Be Careful Not to Blame or Shame

It's really common for people with MBC to feel as though they're to blame for their diagnosis, notes Hodgdon. So “avoid questions that seek to determine how the person came to have cancer, like 'Did you forget to get a mammogram? Did you wait too long to see a doctor? Do you think your diet played a role?' They serve no purpose but to shame the patient for all the things they did or did not do to result in a cancer diagnosis.”

Please Support Our Families, Too

“I want others to know that my children and husband are also living with this disease, so please support them, too,” says Helen Black, a mother of nine who was diagnosed in 2017 and now volunteers with Living Beyond Breast Cancer. “All of my children were able to take a turn coming chemo with me, except my youngest who was 10 years old. Guests had to be at least 12," she says.

"That was hard for her, and for me, too," Black continues. "But a dear friend worked something out with the nurses and she was able to bring my daughter to see the suite, and then we had a snack together in the kitchen area. From that point on, Rachel felt more at ease about my weekly infusions, and more importantly, that visit made her feel like she was part of my team.”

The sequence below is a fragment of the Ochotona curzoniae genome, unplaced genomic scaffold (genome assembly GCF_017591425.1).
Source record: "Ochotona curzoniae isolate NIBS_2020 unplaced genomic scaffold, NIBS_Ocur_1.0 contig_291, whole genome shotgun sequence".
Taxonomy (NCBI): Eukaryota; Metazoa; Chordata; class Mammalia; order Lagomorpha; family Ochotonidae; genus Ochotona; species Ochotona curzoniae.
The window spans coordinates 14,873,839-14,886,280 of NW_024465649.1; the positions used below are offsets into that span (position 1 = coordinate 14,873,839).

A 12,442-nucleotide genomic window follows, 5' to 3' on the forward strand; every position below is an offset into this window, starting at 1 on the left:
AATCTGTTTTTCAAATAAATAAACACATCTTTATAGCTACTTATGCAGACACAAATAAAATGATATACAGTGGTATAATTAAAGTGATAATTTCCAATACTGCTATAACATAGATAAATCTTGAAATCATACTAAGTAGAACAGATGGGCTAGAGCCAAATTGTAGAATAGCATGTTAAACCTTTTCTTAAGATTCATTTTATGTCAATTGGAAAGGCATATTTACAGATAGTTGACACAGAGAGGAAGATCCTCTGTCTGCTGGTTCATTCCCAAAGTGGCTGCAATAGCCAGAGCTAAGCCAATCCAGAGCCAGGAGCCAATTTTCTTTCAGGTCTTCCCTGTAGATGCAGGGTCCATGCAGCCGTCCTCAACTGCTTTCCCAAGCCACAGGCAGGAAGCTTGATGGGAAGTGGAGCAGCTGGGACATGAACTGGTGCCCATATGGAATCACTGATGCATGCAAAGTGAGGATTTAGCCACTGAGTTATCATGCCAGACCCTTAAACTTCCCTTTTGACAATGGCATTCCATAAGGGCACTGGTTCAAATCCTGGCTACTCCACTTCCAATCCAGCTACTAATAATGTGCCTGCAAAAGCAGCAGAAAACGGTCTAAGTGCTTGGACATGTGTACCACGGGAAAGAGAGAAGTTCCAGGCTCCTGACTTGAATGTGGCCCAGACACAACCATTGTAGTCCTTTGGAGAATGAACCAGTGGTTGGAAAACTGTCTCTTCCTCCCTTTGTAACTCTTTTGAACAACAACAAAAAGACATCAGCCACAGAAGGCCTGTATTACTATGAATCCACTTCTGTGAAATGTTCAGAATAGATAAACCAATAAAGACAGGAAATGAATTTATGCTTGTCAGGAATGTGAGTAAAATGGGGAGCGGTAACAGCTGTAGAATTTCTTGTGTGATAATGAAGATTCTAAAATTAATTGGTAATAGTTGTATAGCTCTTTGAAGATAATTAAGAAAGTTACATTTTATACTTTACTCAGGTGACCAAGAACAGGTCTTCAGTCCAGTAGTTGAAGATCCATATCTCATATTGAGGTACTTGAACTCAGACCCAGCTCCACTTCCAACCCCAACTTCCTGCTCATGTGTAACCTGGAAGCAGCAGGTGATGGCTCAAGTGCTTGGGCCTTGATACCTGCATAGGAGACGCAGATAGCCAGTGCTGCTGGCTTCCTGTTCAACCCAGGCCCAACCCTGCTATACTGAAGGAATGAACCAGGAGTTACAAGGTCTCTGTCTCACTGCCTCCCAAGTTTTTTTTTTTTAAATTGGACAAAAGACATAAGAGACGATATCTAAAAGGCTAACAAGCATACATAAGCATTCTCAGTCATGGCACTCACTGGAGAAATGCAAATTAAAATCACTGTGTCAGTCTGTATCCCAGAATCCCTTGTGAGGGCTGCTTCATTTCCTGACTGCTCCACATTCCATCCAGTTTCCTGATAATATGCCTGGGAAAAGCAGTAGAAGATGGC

Two women, one with shaved head, walking together after workout

Remember That We Have Lives Outside of Cancer

“My friends understand that I don’t want cancer to define me,” says Sherroll Reese, 38, a talent-acquisition specialist in Austin, TX. “We still talk about the same things that single woman talk about—love, relationships, sex and many other topics, but my cancer is never the main topic of conversation. They allow me to share what I want to share and never try to pull my feelings, health updates or fears. Still, if I bring it up they’re all ears.”

Reese’s friends also hit the gym with her, like any other gym buddy. “I have continued working out, maybe even harder than I did before my diagnosis. I always laugh and say ‘I have 99 problems, but my heart’s not one.’ Many of my friends have taken classes with me at my favorite spot to keep me motivated.”